“We’ve got to come back, look at and analyze our needs and wants from the tech(nology) bond and determine whether we can go back with our needs versus our wants and whether we can get the community to buy into the now-called building infrastructure,” Niehaus said.

In addition to these four areas, Niehaus plans to improve security and crisis management at the schools.

“We are pretty insular in a lot of ways, but there are people that penetrate this from time to time,” Niehaus said. “What I want to do somewhere along the way is explain to our kids that we really do want to keep them safe and secure.”

At his previous district, Niehaus actually experienced an active shooter.

“We had been in school for 12 days, and the teacher (of the shooter’s class) had been hired four days before the start of school. Three out of four administrators at the high school were in their first year,” Niehaus said. “When the student shot four shots into the ceiling, it puts you in a position where you’re kind of like ‘oh.’”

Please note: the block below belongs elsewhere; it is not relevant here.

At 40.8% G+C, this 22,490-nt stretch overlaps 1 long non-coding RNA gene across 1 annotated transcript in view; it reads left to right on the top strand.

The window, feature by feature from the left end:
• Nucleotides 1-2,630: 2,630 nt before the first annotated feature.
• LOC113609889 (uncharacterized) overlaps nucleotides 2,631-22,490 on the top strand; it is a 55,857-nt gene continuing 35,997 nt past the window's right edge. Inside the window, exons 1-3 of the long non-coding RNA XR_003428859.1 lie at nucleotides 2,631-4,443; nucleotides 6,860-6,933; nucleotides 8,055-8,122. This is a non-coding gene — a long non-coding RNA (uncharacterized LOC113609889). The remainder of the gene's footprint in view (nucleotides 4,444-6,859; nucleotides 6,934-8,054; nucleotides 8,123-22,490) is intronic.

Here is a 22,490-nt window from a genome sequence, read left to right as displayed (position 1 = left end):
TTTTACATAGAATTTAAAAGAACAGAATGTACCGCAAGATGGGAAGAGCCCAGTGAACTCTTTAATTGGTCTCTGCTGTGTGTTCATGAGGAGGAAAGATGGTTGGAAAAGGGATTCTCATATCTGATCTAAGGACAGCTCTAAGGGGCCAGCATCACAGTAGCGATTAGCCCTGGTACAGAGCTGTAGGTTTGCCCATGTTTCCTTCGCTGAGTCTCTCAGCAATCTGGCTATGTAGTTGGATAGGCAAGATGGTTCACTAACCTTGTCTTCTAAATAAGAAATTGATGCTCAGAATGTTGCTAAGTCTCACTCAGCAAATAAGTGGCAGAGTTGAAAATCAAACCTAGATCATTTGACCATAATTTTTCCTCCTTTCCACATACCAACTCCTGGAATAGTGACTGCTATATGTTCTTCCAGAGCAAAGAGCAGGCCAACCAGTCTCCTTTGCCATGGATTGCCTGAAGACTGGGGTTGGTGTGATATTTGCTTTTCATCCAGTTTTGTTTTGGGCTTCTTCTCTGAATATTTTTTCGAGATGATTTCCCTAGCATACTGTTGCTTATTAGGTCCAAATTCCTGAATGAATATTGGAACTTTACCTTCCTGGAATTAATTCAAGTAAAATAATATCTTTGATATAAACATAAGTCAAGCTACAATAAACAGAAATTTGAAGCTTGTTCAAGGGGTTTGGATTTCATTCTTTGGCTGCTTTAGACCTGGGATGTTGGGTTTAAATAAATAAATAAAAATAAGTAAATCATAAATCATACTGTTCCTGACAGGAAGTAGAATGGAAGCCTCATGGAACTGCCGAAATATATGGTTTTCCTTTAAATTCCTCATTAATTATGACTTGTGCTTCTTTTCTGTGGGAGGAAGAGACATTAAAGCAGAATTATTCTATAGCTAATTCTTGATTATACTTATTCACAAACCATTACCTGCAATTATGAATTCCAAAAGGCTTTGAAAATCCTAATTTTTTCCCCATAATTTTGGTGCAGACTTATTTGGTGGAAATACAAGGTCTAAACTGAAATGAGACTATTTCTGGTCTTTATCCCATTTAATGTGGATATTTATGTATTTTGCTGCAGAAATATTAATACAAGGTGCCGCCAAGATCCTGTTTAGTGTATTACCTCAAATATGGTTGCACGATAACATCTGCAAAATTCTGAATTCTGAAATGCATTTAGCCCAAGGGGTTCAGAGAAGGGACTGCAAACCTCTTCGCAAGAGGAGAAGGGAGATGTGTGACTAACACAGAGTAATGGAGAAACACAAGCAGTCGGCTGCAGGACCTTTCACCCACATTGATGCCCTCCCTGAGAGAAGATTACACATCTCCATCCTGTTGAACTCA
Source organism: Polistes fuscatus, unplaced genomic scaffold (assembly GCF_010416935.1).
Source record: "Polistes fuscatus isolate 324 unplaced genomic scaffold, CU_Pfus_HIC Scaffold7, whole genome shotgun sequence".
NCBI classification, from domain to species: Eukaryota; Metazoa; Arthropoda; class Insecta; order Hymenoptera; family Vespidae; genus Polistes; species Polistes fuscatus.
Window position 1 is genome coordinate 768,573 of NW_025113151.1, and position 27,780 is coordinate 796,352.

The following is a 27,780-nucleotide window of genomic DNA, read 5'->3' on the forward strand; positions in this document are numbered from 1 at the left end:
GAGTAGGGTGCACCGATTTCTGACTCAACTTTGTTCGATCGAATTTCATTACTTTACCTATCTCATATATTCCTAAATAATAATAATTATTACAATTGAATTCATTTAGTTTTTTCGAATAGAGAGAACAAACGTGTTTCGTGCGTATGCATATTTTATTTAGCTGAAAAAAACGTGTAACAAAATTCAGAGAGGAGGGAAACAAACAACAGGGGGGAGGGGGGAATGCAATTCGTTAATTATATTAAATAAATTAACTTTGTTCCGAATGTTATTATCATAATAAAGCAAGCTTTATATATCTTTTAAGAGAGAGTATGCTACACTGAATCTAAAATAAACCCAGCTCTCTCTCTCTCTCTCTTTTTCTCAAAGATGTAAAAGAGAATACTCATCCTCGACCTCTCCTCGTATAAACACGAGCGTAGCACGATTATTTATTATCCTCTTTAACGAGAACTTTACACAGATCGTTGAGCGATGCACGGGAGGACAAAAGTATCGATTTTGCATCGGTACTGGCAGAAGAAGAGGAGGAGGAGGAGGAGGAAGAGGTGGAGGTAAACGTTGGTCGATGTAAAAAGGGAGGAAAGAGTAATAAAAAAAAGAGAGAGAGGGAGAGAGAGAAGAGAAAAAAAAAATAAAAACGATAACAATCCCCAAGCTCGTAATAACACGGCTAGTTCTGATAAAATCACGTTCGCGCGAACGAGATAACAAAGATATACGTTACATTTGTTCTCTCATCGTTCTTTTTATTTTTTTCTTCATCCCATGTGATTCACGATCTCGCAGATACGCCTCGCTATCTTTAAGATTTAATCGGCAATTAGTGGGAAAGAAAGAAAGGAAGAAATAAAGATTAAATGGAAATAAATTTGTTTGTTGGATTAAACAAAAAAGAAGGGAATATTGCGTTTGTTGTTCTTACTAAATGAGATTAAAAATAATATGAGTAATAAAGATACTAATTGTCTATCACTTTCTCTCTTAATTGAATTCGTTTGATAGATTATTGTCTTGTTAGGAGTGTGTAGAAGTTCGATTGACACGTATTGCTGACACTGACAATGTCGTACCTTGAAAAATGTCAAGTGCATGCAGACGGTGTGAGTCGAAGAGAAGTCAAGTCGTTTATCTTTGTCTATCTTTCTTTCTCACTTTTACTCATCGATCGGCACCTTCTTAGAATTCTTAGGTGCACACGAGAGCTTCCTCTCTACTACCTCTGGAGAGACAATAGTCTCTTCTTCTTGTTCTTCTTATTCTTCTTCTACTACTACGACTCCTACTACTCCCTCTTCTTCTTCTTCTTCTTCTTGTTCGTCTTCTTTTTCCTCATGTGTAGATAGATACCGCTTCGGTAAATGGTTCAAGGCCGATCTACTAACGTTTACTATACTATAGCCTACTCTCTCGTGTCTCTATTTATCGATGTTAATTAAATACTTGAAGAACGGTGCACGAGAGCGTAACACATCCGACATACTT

There were no injuries, but this incident was an eye-opener for Niehaus and the school district, he said. Nobody expected anything like this to happen in a community similar to Grosse Pointe, so Niehaus plans to bring in a safety team to conduct a complete evacuation of the high schools in order to prepare students for unexpected situations.

“I don’t want to go through it again,” Niehaus said. “And if I do, I want to make it just as practiced as last time. We got kudos from law enforcement, the newspaper and others because we executed it fairly well. But, there were an awful amount of God moments in that day, too.”

Moving forward, Niehaus said he plans to increase communication among the students, staff and administration in order to make effective changes.

Administrators are looking forward to stronger collaboration and the new ideas Niehaus brings to the table, Hamka said.

“He has a way of looking at things with a different vantage point, a different view, and it helps us reanalyze what we are doing to make sure we are being effective in all of our practices,” Hamka said.